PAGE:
Sierra Club warned today that a proposed law that would pave the wave for a Texas ‘water grid’ — a system of pipelines, reservoirs to pump water around the state — is a ‘California-style approach to water management’ that’s risky and costly.
Despite a few spring rains that have helped ease drought conditions in Texas, residents should still consider conserving water in all they do, because the world’s most important resource is not getting any more plentiful. Austin remains a candidate for future “water stress,” and so in honor of World Water Day (March 22) here are some uncomfortable facts about how we abuse water and could run short of it.
Two of the industries that built Texas, ranching and oil/gas drilling, are now competing for dwindling water. The problem is especially pronounced in drought-stricken West Texas.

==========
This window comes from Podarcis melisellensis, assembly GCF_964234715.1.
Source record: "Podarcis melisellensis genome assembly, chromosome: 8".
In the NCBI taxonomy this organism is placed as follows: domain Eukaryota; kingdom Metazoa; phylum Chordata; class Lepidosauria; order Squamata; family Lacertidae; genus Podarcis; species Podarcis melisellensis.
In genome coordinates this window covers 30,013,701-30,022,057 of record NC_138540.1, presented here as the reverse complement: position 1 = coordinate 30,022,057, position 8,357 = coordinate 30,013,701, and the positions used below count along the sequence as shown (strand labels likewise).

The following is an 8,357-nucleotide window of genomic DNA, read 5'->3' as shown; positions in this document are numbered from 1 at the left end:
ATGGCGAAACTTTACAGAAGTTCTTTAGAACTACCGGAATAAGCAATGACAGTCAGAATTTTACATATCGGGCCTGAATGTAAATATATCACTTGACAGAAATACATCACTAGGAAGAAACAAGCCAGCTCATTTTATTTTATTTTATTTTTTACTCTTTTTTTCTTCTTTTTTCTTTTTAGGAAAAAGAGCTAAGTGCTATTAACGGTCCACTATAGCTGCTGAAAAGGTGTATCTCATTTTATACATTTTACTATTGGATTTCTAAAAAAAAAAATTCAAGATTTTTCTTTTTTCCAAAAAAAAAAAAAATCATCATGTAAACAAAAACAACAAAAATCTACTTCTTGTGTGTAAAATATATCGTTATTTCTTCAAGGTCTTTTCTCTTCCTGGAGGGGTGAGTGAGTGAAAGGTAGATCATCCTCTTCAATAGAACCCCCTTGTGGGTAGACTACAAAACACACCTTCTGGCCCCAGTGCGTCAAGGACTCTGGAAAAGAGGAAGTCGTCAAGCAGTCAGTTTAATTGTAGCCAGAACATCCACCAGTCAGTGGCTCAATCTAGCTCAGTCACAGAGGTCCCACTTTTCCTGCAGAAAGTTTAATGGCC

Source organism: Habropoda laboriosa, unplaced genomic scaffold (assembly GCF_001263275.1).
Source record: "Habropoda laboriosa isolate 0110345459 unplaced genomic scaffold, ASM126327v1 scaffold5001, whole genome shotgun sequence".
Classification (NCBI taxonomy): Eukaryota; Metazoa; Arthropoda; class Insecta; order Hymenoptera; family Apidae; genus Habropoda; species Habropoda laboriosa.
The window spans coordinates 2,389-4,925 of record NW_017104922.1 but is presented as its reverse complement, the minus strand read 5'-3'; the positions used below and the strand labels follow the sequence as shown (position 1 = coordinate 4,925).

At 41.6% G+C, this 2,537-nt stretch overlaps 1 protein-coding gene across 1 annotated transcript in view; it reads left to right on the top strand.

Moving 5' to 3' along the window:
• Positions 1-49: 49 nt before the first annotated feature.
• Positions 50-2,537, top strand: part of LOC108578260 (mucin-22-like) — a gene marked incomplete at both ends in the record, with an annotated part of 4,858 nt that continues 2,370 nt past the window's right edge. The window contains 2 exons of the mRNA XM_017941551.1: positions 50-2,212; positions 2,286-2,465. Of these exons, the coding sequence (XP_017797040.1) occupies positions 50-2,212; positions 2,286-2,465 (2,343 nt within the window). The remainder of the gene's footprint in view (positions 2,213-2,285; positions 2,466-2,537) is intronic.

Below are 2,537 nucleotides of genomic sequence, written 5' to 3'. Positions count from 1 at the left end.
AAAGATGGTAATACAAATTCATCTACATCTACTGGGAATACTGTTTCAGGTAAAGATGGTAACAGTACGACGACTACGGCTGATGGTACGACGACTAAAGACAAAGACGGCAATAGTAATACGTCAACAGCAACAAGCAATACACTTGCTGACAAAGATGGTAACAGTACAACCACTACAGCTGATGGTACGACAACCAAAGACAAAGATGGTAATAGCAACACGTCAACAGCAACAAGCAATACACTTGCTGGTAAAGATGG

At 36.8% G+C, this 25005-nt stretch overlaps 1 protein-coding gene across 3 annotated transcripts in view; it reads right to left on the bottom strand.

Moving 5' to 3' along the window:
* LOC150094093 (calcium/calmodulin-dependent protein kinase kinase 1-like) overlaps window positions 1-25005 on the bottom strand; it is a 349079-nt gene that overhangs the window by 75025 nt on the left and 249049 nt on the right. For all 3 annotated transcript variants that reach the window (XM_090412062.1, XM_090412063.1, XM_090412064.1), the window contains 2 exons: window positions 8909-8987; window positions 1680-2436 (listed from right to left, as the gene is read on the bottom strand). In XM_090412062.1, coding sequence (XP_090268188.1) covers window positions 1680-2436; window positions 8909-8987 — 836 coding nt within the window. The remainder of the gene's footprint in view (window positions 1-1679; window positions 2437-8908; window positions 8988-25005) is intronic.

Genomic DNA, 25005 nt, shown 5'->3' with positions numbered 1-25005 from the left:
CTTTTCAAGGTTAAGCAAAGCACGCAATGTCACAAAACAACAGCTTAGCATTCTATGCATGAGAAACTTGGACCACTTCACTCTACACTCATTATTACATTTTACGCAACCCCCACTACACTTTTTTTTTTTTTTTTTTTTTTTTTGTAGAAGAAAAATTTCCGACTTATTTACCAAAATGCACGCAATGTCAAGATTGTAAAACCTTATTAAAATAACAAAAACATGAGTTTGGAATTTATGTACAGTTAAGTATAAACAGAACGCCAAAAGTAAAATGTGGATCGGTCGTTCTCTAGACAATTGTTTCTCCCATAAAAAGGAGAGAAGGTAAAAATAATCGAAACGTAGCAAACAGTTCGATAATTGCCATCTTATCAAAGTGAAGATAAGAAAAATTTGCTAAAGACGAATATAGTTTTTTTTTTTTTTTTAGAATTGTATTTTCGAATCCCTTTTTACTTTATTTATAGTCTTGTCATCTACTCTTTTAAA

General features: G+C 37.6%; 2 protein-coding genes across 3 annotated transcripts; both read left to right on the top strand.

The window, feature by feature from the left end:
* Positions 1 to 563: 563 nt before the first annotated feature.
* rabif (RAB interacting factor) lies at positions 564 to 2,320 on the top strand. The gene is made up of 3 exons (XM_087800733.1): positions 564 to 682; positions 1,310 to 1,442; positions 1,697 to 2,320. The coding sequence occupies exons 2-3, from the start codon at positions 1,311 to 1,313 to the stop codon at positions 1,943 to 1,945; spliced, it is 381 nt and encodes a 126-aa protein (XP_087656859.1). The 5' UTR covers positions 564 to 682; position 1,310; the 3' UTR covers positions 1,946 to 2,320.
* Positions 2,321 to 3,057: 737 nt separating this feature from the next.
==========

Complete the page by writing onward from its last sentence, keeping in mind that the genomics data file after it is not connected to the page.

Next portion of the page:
Americans consume a lot of water as a result of their food and lawn choices. Read Danielle Nierenberg’s blog about how we can lower the stress we’re placing on dwindling water supplies. Ms. Nierenberg, co-founder of Food Tank, has traveled the world, studying food and water scarcity, and can tell you how many Kenyans survive on the same amount of water consumed by one American.
When I saw that headline on a story in The Guardian, it was like I’d been waiting for it. It struck me as both amusing, in its implication that vegetarianism would be a tough fate even though we’d likely be healthier for it, and also as an inevitability, with which I’d already come to terms.
But the story itself is not funny.
Here was the lead paragraph: